1. Move only the data you need. For a data virtualization environment, you pass the minimal data to satisfy a query, knowing it will get retrieved for every query. For a replicated data set, change data capture (CDC) is favorable over any approach that would repeatedly perform full data extracts, as it only extracts changes in the data. Also, filter and project data (eliminate columns/fields) that aren’t required.
2. Use data compression. On top of moving only the data that you need, you can “magnify” the required bandwidth by compressing the data before it moves — a 10 times compression ratio results in 10 times less bandwidth required to transfer the same volume of data.
3. Bundle data that goes over the wire to maximize bandwidth despite higher latency. A WAN connection introduces extra latency over a LAN connection. Sending larger bundles lowers the sensitivity for this higher latency (waiting for the acknowledgment that data was correctly received) while still achieving good throughput.
“There are only two types of companies — those that know they’ve been compromised and those that don’t know. If you have anything that may be valuable to a competitor, you will be targeted and almost certainly compromised.” – Dmitri Alperovitch, VP of Threat Research for McAfee
Data security is top of mind for most organizations. A data breach can result in significant reputational damage and can also have severe financial ramifications. Make sure your hybrid cloud architecture implements sound security best practices, especially with data flowing into and out of public cloud infrastructure.
1. Use encryption, both in-flight and at rest. Encrypt your data using a strong industry-standard algorithm such as AES256. Use unique (securely stored) certificates so that if your organization is compromised, the perpetrator(s) will have a hard time making sense of the data.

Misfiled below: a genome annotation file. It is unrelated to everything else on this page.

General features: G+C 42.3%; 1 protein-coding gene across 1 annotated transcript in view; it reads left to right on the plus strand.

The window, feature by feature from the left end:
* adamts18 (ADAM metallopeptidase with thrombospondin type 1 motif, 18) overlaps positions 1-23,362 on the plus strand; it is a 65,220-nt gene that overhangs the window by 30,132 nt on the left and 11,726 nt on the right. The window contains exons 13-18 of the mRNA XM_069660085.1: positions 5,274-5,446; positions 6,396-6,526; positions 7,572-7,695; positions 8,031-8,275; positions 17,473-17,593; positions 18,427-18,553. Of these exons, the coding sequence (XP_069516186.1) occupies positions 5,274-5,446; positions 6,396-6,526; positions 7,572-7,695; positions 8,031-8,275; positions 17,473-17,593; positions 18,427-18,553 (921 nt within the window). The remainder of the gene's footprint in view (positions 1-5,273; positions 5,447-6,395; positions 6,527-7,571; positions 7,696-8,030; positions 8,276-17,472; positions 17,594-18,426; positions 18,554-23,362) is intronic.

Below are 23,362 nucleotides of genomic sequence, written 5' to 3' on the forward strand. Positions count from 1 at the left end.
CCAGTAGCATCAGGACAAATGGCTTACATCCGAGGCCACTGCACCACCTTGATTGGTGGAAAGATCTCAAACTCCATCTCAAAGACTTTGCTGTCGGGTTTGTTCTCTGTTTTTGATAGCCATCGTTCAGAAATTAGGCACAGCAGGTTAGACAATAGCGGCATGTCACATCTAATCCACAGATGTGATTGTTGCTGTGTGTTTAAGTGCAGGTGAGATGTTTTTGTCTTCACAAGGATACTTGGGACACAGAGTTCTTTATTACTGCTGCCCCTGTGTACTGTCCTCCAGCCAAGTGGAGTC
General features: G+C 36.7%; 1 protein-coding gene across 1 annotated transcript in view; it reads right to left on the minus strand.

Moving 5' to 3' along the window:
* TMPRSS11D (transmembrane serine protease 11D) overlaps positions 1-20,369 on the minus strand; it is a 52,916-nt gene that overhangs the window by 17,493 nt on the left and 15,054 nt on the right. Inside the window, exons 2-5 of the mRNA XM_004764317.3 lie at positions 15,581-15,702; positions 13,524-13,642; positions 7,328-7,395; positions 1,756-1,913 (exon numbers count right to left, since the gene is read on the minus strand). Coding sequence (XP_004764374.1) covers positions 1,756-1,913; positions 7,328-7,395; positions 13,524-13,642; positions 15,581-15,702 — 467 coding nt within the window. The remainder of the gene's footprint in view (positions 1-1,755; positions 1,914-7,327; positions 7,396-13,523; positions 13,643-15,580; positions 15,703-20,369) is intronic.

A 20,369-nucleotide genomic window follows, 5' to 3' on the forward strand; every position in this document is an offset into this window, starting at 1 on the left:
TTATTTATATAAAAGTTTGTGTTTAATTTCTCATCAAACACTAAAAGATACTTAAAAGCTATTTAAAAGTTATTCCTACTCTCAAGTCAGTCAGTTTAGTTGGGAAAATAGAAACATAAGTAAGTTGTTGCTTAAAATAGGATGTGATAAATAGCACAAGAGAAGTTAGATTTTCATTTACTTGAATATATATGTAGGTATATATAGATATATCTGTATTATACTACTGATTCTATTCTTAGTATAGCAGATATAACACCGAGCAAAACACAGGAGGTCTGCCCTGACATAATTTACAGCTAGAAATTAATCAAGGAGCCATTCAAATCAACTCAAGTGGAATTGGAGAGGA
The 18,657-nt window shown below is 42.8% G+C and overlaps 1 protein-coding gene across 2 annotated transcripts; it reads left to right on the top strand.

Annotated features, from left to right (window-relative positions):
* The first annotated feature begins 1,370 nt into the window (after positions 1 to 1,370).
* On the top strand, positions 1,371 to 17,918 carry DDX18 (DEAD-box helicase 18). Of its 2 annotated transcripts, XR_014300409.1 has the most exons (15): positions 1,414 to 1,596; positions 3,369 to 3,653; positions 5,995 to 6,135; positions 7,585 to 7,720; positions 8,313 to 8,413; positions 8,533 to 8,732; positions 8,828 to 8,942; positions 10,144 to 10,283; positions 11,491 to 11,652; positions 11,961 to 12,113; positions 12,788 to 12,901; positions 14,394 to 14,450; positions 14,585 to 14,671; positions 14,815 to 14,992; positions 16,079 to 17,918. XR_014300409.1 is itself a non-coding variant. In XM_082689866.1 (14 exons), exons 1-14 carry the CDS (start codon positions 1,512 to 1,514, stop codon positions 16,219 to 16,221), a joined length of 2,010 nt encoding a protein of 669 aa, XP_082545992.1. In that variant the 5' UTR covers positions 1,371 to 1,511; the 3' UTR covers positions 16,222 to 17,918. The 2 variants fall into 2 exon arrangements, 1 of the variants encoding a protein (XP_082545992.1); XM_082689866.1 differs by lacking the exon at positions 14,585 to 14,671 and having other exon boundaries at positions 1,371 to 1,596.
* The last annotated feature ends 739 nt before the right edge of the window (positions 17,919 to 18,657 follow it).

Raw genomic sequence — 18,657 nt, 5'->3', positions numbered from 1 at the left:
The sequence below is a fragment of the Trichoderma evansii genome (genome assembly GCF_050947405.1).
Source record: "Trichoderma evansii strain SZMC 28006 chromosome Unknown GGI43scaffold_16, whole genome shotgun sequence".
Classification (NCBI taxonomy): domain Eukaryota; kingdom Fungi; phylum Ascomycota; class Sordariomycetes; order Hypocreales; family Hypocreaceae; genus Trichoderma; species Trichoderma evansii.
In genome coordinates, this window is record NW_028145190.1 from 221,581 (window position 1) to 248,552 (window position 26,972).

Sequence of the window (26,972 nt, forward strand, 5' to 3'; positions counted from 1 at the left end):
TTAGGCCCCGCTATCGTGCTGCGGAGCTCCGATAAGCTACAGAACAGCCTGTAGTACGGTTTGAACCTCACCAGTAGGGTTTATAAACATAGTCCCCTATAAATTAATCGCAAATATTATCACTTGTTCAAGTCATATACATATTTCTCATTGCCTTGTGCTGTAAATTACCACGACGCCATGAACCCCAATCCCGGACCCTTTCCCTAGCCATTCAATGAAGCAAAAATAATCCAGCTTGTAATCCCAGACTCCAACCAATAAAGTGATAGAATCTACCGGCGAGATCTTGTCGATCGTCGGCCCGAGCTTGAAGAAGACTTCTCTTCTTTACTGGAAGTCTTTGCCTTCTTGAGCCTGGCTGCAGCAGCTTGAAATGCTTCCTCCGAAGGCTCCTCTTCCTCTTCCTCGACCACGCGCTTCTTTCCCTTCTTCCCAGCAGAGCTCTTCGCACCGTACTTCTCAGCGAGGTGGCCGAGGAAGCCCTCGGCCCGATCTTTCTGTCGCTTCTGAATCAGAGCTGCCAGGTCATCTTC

2. Lockdown firewalls as much as possible to lower the likelihood of getting compromised, especially into your primary data processing systems. Consider using a proxy that is both the gateway to a data endpoint and the gatekeeper to prevent unauthorized access.
3. Use secure and strong authentication, again to prevent the likelihood of data getting compromised.
The last consideration is data accuracy. In a data virtualization architecture, this shouldn’t be a concern since you use direct access to the data sources. However, for a replicated data set, data accuracy is an important consideration deserving of a bit more attention.
How can you be sure that the consolidated target data set is a correct representation of the data source? Confidence comes in the form of a data validation solution that routinely checks data values beyond simply comparing row-counts. The technology should have a strategy to validate the data against data sources that are active 24/7.
Hybrid cloud systems are only going to increase in popularity, so companies need to have a sound strategy for integrating the data. Will data virtualization or replication work better for your hybrid cloud architecture? The determining factor that usually carries the most weight is your workload and complexity. The more complex your use case or the higher data volume you have (or both), the more likely it is that data replication is the best choice for your architecture. Regardless of the integration method you choose — virtualization or replication — considering all the angles will help you make an informed, and thus confident, choice.